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Cultural Revolutions

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David Mitiguy

on 29 November 2018

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Transcript of Cultural Revolutions

Cultural Revolutions
As Society Changes, So Does It's Culture
- Artistic movements serve as a reflection of the revolutions being
carried out in Europe

- The first half of the 1800s = a focus on the ideas of freedom, human rights, and idealistic representations of history

- Second half of the 1800s = obsession with reality, depictions of the indulgence of the rich and the suffering of the poor
- Rooted in England and Germany

- Influenced by folklore, history, and nationalism

- Manifests as visual art, music, and literature

- Common aspects of the artistry included religion, exoticism, individualism, emotion, and nature
- Starts in France as a reaction to the growth of Romanticism

- Strong desire to provide accurate depictions of life

- New technologies, like the camera, influence the growth of Realism
- Mainly focused on visual art but there are examples of music and literature

- Tries to capture a visual first impression of an image

- Starts in France in response to Realism...Impressionism attempts to be the supreme form of Realism
William Wordsworth
- English poet, who helped launch the Romantic Age
Once did She hold the gorgeous east in fee;
And was the safeguard of the west: the worth
Of Venice did not fall below her birth,
Venice, the eldest Child of Liberty.
She was a maiden City, bright and free;
No guile seduced, no force could violate;
And, when she took unto herself a Mate,
She must espouse the everlasting Sea.
And what if she had seen those glories fade,
Those titles vanish, and that strength decay;
Yet shall some tribute of regret be paid
When her long life hath reached its final day:
Men are we, and must grieve when even the Shade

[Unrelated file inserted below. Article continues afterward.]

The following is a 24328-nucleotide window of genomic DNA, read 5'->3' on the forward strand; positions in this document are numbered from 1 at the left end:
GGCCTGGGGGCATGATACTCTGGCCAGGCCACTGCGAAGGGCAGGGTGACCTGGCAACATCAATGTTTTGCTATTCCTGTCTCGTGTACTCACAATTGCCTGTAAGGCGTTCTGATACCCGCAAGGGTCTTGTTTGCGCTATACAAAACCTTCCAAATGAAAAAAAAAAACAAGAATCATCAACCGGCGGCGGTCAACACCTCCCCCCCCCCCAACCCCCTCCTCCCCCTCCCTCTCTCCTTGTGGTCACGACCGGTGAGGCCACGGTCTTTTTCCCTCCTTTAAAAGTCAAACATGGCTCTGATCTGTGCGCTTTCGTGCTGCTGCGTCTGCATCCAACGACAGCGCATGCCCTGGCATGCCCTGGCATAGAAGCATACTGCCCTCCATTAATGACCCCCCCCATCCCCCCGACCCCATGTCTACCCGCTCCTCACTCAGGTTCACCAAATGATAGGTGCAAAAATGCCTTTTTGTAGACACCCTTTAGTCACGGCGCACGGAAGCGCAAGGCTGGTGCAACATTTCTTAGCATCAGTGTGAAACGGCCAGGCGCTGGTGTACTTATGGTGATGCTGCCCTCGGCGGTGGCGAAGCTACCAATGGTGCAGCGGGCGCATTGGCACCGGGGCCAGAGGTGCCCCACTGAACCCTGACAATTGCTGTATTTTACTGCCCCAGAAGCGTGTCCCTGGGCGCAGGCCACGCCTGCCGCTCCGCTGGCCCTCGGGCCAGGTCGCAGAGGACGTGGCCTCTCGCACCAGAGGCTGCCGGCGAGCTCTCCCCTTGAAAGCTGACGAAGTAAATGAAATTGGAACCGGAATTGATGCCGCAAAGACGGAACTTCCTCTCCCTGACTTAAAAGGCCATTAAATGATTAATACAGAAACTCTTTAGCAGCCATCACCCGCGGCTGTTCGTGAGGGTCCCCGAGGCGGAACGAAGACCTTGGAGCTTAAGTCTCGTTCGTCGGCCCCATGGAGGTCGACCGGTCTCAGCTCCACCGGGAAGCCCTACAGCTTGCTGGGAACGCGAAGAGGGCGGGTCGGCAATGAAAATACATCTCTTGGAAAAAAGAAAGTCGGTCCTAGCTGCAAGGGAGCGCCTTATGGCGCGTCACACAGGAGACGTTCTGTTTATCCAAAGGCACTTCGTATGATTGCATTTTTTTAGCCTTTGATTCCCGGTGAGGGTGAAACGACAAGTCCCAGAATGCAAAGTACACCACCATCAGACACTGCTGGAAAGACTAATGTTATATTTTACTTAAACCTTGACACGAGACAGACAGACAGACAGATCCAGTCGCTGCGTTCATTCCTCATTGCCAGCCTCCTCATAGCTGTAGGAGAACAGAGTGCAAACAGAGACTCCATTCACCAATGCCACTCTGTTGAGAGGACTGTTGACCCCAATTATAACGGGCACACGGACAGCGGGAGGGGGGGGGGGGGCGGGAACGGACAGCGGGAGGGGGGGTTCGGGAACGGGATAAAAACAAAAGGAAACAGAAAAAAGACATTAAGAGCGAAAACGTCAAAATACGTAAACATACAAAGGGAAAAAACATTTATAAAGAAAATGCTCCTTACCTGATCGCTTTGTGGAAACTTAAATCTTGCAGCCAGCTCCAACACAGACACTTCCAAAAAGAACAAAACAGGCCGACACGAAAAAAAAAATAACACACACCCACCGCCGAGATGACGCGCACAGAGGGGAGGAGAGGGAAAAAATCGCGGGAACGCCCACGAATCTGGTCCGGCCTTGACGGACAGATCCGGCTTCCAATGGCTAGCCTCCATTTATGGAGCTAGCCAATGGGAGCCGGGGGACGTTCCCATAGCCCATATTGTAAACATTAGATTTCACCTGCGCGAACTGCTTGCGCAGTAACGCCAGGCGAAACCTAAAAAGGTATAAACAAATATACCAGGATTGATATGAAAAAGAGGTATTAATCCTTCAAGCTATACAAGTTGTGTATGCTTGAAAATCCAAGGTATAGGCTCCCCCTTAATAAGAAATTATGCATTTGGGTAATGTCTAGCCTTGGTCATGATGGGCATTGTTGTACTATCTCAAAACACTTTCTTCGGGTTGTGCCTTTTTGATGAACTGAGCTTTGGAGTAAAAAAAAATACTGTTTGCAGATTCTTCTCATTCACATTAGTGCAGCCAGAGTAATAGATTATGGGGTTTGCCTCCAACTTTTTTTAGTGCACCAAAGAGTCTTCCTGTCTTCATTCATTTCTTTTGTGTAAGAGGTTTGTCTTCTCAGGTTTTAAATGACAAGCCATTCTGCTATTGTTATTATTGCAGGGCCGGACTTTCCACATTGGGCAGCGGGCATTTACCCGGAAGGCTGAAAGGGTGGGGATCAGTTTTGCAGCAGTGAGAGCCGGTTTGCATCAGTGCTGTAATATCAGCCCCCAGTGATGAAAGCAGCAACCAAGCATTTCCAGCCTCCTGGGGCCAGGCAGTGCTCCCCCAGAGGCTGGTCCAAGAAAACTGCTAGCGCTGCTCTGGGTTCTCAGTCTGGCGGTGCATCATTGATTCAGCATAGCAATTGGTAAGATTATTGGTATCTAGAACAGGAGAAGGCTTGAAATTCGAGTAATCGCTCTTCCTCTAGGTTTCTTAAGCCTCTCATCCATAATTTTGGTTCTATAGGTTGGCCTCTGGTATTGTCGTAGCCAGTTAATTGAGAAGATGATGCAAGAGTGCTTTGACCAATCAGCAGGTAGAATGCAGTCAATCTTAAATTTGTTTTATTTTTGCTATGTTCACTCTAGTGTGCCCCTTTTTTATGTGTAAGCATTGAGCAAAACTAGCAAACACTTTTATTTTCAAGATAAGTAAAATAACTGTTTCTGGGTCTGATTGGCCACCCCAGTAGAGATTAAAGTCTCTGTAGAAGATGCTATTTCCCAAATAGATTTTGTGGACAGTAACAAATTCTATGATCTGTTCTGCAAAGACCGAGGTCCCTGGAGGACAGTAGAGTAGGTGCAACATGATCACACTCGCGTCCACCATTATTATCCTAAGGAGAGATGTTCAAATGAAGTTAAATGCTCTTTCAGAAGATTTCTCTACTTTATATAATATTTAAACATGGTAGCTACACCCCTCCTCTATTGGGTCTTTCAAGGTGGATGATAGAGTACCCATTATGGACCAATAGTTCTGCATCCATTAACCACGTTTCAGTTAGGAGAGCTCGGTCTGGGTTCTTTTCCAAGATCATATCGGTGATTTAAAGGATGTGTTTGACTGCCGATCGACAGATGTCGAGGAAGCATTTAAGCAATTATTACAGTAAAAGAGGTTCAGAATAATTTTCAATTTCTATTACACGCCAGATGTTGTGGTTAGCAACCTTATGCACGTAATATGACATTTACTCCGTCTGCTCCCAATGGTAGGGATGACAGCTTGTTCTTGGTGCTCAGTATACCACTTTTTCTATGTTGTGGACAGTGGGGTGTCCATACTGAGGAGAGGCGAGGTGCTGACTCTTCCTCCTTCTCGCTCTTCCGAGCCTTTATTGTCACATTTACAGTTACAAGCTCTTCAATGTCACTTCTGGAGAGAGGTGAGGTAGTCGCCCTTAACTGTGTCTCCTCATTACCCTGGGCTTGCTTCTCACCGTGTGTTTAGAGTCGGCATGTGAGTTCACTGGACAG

Of that which once was great is passed away.
On The Extinction of the Venetian Republic
1770 - 1850
John Wolfgang von Goethe
- German poet and playwright, often considered the greatest literary mind in German history
1749 - 1832
- A play that depicts a Doctor depressed by having acquired all earthly knowledge with nothing left to learn

-The devil appears to him, and attempts to help him find pleasure in other pursuits (first through love and then through earthly pleasures)

- He ultimately dies, bitter and disillusioned but through his work gained his way into heaven
- Constantine - Bohemian Rhapsody

- Ghost Rider - Immortal Technique
Ludwig van Beethoven
- German composer, who became deaf at age 30

- 9th Symphony (Ode to Joy) considered greatest romantic composition
1770 - 1827

Jacques - Louis David
- French artist, obsessed with the current events of France
- Early on, he is a revolution sympathizer but later becomes a Napoleon supporter
1748 - 1825
Death of Marat
Charles Dickens
1812 - 1870
Had more than 20 books published.

Commonly published works in serial format
Oliver Twist

A Tale of Two Cities

A Christmas Carol

Great Expectations
Honoré de Balzac
1799 - 1850
- French journalist who socialized with Romantic writers

- Like Dickens, wrote serials to maximize income
- Critic of monarchy (Specifically, Napoleon and Louis-Philippe)
Honoré Daumier
1808 - 1879
French Painter, Sculptor, and Caricaturist

Famous for works of satire

Works often focused on the lower class
Claude Debussy
Your soul is a delicate landscape

Where roam charming masks and bergamasques

Playing the lute and dancing and seeming almost

Sad under their whimsical disguises.

While singing in a minor key

Of victorious love and easy life

They don't seem to believe in their happiness

And their song mingles with the moonlight,

With the sad and beautiful moonlight,

Which makes the birds in the trees dream

And sob with ecstasy the water streams,

The great slim water streams among the marbles.
Child prodigy, who earns a free education in Italy
Claude Monet
- Most famous French painter

- Famous for landscapes and caricaturists

- Eventually went blind
Edgar Degas
- French Painter, known for his work with pastels

- Subjects often focused on dancers and horses as well as portraits

- Typically placed his subjects off center in paintings
Clair de Lune - By: Paul Verlaine
Painting Analysis
Full transcript